As I’ve said before, I tend to write about people who are rude or hostile or strange or interesting. Those people make for better stories although perhaps not for a better day. However, not all customers I encountered at the supermarket fuel center where I worked (briefly) were rude or hostile. I had unremarkable encounters with most customers and some interactions that were actually pleasant.
You give great customer service, one woman said to me through the intercom. She liked the chitchat she told me, although I was actually keeping it to a minimum because the intercom system was such a piece of crap.
Thanks for confirming how much gas I want and what pump I’m on, another lady told me. The others don’t do that. I didn’t tell her I repeated the information in hopes of stopping mistakes before I made them, but I was glad she appreciated the effort.
They should clone you, an older woman with a Southern drawl said one afternoon as I was loading sodas into the cooler. I guess she’d seen me hustling around the fuel center on previous visits and thought I was doing a good job.
(I told one of the assistant store managers about the cloning remark during my last week on the job and she said, I know. We’re really going to be hurting without you here.)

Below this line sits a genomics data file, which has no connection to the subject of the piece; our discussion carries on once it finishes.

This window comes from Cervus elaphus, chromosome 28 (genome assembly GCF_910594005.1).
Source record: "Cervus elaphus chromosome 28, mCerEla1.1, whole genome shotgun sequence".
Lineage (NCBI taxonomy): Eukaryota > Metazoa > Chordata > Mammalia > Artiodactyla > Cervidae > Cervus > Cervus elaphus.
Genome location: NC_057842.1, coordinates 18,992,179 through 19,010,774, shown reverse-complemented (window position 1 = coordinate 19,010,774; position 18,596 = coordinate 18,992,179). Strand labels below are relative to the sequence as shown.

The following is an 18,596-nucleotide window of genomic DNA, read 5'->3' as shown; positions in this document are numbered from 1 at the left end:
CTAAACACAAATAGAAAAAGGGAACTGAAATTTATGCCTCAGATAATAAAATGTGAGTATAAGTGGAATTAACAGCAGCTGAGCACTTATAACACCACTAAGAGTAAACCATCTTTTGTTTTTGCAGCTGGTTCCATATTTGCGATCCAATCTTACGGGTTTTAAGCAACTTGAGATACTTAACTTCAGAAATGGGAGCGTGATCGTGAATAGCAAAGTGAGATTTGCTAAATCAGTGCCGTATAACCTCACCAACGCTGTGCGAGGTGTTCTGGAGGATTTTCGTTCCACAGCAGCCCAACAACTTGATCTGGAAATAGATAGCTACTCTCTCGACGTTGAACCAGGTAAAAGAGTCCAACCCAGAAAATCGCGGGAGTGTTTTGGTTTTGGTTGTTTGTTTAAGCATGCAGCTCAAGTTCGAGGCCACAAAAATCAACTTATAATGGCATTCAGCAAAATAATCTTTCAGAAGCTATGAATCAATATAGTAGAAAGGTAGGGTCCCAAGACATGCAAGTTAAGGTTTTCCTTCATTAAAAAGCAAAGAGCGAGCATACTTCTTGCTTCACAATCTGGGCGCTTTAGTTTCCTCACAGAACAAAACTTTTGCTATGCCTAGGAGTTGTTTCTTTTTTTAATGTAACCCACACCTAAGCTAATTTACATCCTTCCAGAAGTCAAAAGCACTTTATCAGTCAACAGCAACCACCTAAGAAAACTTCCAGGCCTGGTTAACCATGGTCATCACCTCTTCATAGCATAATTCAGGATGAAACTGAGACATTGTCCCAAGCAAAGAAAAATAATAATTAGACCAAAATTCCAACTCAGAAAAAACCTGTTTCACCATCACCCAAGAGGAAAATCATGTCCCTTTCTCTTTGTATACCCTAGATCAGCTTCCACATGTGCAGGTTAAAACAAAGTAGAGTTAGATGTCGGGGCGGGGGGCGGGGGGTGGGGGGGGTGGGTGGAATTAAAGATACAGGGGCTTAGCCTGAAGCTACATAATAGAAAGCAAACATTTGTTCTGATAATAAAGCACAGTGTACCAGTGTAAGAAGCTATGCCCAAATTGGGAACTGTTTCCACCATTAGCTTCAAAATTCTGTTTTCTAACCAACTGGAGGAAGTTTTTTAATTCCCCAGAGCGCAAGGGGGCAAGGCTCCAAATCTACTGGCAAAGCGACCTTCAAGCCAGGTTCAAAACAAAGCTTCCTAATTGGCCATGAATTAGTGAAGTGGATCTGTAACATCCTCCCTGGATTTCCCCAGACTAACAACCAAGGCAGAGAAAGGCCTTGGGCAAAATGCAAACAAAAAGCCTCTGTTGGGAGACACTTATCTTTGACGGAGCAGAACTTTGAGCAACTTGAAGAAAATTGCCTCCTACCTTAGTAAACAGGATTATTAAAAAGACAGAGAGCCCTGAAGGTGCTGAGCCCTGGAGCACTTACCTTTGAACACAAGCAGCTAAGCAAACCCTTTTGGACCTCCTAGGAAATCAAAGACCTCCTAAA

I like your hair, a gal told me shyly at the end of our transaction. I thanked her even though I thought it probably looked weird. I’d hacked off the bottom to chin length a few weeks earlier, and I knew it was choppy and uneven. I thanked her anyway, and she said, The color is really nice. That sweet person really made my day.
Most of the people I went outside to help use the pumps were really grateful and thanked me for my assistance. Of course, some folks seemed to become angrier when I got their debit and credit cards to work, but most customers were glad for my help even if they were embarrassed by their own mistakes.
One day a man came up to the kiosk, and I said (as I did to most customers), Hi! How can I help you today? I found out what pump he was on and how much money he wanted to spend on fuel. I gave him his receipt and his change and thanked him.
Thank you, he said. Thank you for being here.
I suspect he liked paying cash, so he was glad I was there to receive his payment, but I also like to think he was happy see my smile and to have someone pay a little positive attention to him.